We then continued on for another couple hours. Again, into the middle of nowhere. The driver (I can't remember his name) turned left onto an unmarked road with no signs anywhere. Winding around, up and over, the ocean came into view - just beautiful. And there we were!

All the walkways betwwen the huts were sand. I almost died when I saw our place. I think the picture will say it all. (I'll upload that later). We walked around and checked out the beach - it was just amazing!! I can't wait to hang out on the beach and read and relax!


11/17 Last Day

Monday, November 17

I can't believe it - our last day! The days and weeks have just flown by and both of us could stay for longer. But alas, our family and duties (school & work) are at home waiting for us!

A group of doctors/nurses/volunteers (12) arrived yesterday to do Medical evaluations for all the children at Gyetegi as well as another primary school nearby. They are here through the Mary Tidlund Foundation. Having so many more people here has changed the dynamics a little - more people for meals & new house mates.

In the morning, I let Jack have the preschoolers while I finished up with the letter writing for Anna's class. Simon, Evalina and Swedi hadn't finished their letters so we went into Tarangire to write. They are such little perfectionists! Writing in their best handwriting as well making great drawings. I can't wait to hand out these letters back at home. I'm hoping that some of these children will continue writing back and forth with their penpals.

I then spent the afternoon playing with the preschoolers & finishing up my very small to do list. I can't even begin to express the simplicity of life here. My to do list at home is a neverending list - a book. This was my to do list here:

  • write comments in the English & Computer Class folder
  • pack
  • sort through clothes & meds that we are leaving behind
  • take photos of everything!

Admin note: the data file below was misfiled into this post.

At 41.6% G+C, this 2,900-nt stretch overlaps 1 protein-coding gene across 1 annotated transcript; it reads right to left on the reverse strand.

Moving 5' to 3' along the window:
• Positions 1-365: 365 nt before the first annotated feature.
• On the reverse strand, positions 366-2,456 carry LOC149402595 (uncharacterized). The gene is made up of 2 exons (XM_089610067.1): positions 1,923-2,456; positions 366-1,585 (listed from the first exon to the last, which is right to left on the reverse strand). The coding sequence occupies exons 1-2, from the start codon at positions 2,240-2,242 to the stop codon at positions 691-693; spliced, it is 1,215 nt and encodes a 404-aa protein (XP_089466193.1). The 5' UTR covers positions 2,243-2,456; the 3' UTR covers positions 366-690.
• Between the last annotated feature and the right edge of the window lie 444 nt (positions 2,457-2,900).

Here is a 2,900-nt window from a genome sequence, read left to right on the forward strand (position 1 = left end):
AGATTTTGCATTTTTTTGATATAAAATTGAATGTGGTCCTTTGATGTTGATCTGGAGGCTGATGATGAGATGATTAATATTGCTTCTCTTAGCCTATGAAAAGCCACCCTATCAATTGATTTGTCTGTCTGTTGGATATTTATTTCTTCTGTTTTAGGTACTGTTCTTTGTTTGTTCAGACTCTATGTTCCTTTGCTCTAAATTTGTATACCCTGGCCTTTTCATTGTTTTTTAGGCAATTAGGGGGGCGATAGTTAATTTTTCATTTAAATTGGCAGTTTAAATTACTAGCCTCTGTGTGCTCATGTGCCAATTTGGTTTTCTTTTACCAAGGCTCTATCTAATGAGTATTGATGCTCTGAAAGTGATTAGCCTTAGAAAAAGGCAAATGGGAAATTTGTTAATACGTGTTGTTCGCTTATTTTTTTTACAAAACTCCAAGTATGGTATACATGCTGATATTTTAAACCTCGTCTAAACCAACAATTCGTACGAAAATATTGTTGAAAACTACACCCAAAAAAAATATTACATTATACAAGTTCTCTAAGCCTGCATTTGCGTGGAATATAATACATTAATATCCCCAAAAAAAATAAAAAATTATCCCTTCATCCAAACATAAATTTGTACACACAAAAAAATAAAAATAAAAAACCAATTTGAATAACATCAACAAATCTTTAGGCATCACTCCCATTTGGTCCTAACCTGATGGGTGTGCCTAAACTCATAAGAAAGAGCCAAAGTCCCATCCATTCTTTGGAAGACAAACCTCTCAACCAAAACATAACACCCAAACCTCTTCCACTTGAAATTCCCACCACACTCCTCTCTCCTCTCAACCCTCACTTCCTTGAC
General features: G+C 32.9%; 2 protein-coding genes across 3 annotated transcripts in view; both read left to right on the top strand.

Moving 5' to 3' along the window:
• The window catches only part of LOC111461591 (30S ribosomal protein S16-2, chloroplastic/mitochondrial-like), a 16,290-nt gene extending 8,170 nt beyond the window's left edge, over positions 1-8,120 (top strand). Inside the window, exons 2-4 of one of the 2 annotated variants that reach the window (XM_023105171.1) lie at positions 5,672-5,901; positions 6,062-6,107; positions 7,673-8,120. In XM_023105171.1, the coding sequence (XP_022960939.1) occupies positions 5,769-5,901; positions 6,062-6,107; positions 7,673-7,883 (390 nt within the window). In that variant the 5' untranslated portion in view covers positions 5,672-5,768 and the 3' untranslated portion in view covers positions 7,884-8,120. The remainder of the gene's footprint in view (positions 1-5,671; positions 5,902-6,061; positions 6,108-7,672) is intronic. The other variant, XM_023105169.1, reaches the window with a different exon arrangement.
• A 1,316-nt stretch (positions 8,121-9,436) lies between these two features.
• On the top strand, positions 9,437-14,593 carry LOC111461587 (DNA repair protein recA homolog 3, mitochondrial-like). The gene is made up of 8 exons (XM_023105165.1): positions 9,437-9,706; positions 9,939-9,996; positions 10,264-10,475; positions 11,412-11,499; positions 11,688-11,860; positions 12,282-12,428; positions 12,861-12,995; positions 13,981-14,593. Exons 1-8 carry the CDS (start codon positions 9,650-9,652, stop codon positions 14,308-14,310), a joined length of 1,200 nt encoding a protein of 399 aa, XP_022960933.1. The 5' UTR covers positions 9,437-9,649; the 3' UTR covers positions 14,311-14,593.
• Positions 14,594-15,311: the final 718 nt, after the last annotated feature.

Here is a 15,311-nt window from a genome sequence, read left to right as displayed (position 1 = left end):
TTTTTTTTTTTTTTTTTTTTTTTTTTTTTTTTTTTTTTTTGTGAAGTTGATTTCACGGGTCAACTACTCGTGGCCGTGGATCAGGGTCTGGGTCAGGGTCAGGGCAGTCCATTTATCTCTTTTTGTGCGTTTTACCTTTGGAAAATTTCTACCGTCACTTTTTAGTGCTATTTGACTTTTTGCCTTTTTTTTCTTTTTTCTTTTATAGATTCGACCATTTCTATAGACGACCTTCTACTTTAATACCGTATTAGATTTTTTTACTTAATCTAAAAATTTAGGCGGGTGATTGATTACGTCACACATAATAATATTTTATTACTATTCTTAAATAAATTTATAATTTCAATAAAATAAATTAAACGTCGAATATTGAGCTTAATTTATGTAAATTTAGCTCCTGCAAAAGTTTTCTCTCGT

• finish buying/paying for Mama Upendo's goodies
  • return bottles to the Duka in Campi Nairobi
  • catch up on blog and post!

Notice that there is no shopping, cooking, laundry, folding etc etc. I have been in heaven for the last 3 weeks here!

Jack spent the afternoon up at the school helping with the kids going through their medical evaluations (keeping them in line, moving, holding their hands etc). I think he found it very interesting. I wanted to go too - but I thought this was his thing, without his mother!

When I walked to get the kindergarten kids at 3:30 - the one thing Edina kept saying was that all those people at the school 'scared her'. Of course I tried to tell her that they were people just like me, that they cared about her and that they wanted to make sure she was healthy from the inside of her body too. I'm not sure that I convinced her.

While we were walking back a class (Doctor etc) were coming in a lines, 4 wide, down the path to the rec hall for gym with Mike. I took a video clip - they were singing...... just amazing!

I also had our exit interview with Sara. Basically to settle up with internet fees and tips as well as to chat about how our stay had been here. Of course, I thought it was amazing so didn't really have any negative feedback. It's so well organized here! Everything is so well thought out and thought through.

Early to bed as we are getting picked up at 7 am tomorrow.

11/16 Scavenger Hunt & Birthdays

Sunday, November 16

Up early - big day today. Andrew and Ellie are leaving, we are doing a scavenger hunt with all the kids, a group of 12 doctors, nurses and volunteers are arriving for 2 weeks and it was the day to celebrate November birthdays!

We said good bye to Andrew and Ellie sometime after breakfast. They were heading to Arusha to spend the day before they fly out later tonight to go back to the States. Molly, Carolyn and I wrapped all the birthday presents. Saidi got some pretty nice stuff including a Timex watch and a slinky. We all thought that was pretty ironic because we had just discussed at dinner last night that a slinky wouldnít be the same here because they are no stairs here. The only stairs are those 6 or so steps leading into the library/preschool and those are most likely too wide. No one here has seen a full staircase, or so we think.

Molly then helped me make a quick crossword puzzle (times 5) for the Scavenger Hunt which started at 11:00. We divided them all into 5 teams with team leaders (Benja, Lucy, Riziki, Doctor and Abdul), handed them the instructions and off they ran. They had an hour and a half to collect all the items. One of them was to get Jackís signature and clever Jack went and hid on the top of the water tower so it took them all a bit to even find him first!